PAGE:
March 17, 2009

Today, BusinessWeek published a story written by Arik Hesseldahl and I, “Big Telcos Drag Their Heels on Broadband Stimulus.”

It reveals for the first time why some of the major telecom companies are dragging their heels on asking for federal money, and includes text from a letter we obtained from industry trade group, USTelecom (see it below).

Here’s the top of the story:
Big Telcos Drag Their Heels on Broadband Stimulus
Telecom giants are concerned that Washington’s $8 billion plan to promote broadband access will force them to open their networks to other providers

As Washington prepares to dole out some $8 billion to promote the spread of broadband access, don’t expect Big Telco to rush to the front of the line.

Some of the largest U.S. telecom operators, including AT&T (T), Verizon Communications (VZ), and Qwest Communications International (Q), are dragging their heels on asking for federal money. Some may sit out early funding rounds entirely or ultimately ask for only a sliver of the total.

Telecom giants are concerned that once finalized, the program will include burdensome regulations that will force them to open their equipment to rivals or otherwise hamper their ability to manage broadband networks, according to three people familiar with the thinking of the big service providers.

BUSINESSWEEK OBTAINS LETTER
That sentiment was captured in a Mar. 16 letter sent by industry group USTelecom to the Commerce and Agriculture Depts. and the Federal Communications Commission. In the letter, which was obtained by BusinessWeek, the group urged government officials to not let the broadband stimulus get mired down in contentious policy debates. “The agencies should not try to impose other requirements on grantees as part of this process,” wrote USTelecom CEO Walter McCormick.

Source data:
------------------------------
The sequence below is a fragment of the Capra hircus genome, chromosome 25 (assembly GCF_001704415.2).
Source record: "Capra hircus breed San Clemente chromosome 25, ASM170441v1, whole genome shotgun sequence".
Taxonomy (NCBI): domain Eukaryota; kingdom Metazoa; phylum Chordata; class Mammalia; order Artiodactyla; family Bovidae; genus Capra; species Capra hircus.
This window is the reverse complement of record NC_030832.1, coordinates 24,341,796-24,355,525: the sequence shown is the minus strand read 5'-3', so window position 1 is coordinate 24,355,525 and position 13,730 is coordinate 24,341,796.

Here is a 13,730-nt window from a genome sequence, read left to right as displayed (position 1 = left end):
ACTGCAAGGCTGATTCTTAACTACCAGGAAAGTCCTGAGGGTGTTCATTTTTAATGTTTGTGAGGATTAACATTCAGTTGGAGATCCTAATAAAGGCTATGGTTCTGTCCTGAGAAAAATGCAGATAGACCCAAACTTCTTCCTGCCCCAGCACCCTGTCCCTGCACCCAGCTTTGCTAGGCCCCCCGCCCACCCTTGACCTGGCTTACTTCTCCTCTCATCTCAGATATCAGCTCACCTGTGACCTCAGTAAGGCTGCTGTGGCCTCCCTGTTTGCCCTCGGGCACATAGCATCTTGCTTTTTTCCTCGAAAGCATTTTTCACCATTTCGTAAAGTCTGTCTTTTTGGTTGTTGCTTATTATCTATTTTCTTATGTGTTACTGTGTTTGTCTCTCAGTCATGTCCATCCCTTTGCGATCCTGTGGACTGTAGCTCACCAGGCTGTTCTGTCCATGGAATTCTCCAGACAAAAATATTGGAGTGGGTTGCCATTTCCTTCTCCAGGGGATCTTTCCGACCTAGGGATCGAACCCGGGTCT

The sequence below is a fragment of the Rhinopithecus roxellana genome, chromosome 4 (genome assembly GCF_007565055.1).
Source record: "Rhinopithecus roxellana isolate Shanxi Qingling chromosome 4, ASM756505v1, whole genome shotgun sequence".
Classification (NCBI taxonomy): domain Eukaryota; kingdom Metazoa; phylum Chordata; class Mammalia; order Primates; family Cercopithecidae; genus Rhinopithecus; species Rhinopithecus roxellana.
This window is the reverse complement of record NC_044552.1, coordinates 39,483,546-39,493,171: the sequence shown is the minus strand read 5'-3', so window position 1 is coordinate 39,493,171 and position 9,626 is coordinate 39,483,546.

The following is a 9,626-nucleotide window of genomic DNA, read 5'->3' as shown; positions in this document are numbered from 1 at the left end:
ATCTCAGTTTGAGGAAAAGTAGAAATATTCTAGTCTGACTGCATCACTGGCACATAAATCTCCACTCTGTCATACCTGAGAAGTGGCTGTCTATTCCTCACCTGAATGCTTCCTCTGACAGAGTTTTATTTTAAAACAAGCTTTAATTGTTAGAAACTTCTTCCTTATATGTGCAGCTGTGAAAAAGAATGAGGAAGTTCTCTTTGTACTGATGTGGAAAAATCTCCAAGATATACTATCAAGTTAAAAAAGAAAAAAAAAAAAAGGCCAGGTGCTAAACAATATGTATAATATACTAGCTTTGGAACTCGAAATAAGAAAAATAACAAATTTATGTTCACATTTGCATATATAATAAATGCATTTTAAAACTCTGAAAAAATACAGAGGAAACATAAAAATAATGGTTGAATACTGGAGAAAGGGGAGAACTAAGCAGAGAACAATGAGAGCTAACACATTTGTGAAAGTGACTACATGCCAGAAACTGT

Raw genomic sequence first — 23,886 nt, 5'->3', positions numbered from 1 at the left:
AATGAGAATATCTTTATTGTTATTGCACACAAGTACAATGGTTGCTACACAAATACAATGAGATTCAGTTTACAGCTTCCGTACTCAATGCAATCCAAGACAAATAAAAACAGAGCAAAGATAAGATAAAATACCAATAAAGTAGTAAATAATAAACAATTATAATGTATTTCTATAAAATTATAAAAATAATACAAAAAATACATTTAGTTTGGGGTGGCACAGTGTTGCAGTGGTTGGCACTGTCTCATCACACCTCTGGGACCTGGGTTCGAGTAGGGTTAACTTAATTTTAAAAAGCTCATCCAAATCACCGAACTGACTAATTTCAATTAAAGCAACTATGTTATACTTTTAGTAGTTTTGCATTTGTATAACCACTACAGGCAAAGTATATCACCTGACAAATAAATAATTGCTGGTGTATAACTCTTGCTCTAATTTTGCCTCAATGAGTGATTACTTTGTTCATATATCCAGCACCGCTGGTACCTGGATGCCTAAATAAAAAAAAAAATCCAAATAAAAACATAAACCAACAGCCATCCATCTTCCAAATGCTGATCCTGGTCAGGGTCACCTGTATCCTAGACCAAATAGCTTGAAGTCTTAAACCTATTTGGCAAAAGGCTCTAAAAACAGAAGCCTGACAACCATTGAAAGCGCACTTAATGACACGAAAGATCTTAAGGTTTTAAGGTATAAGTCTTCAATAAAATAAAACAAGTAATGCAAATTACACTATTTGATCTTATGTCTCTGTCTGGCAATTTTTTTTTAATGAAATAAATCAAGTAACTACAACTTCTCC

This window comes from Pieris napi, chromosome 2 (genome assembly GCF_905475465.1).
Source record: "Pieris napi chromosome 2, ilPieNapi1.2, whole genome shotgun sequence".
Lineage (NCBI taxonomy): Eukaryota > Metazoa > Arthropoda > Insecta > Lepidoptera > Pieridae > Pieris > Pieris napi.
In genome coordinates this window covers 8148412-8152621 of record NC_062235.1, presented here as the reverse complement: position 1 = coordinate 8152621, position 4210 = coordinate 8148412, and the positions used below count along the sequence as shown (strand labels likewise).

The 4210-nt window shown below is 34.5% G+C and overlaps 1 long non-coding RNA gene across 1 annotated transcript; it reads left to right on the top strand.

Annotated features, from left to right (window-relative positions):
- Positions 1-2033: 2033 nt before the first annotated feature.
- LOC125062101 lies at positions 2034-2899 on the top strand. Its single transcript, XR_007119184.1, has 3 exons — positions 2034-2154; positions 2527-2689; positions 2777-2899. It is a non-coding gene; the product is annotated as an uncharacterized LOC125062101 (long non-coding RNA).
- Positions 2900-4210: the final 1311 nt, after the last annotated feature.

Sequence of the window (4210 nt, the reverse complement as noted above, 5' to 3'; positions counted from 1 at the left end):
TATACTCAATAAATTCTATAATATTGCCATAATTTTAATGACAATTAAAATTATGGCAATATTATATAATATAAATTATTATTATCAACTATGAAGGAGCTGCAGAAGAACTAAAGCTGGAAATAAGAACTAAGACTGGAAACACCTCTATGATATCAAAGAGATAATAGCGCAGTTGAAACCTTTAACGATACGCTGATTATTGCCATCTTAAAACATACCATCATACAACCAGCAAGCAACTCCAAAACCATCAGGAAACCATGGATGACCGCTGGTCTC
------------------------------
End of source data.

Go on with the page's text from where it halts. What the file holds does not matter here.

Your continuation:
Click here to read the entire letter.

Broadband Battle: Verizon’s Fiber Strategy Working But Enterprise Disappoints

January 27, 2009

A quick thought on this morning’s earnings from Verizon. The most noteworthy news out of the announcement, besides the fact that Verizon’s business model is mostly holding up during the recession, is the strong performance of the company’s audacious fiber optic investment. Still, Wall Street seems to be focusing more on the negative data points, as its stock is down around $2, or 5%.

A few years ago, Verizon took a lot of heat from Wall Street for announcing it would invest more than $10 billion in upgrading its -network from copper lines to much faster fiber optic cables. Now, that investment looks like it is starting to pay off. Growth of its two fiber products, Internet access service and TV, is accelerating. Meanwhile, DSL service continues to fade like an 8-track player in the 1990s. Conclusion: American consumers want their broadband fast, and they want it now.

Verizon said its FiOS TV and Internet service, which competes with cable service providers, grew at its fastest pace ever. It reported 303,000 net new FiOS TV customers, compared with 226,000 in the fourth quarter 2007. The company had 1.9 million FiOS TV customers at year-end 2008, adding nearly 1 million FiOS TV customers since year-end 2007.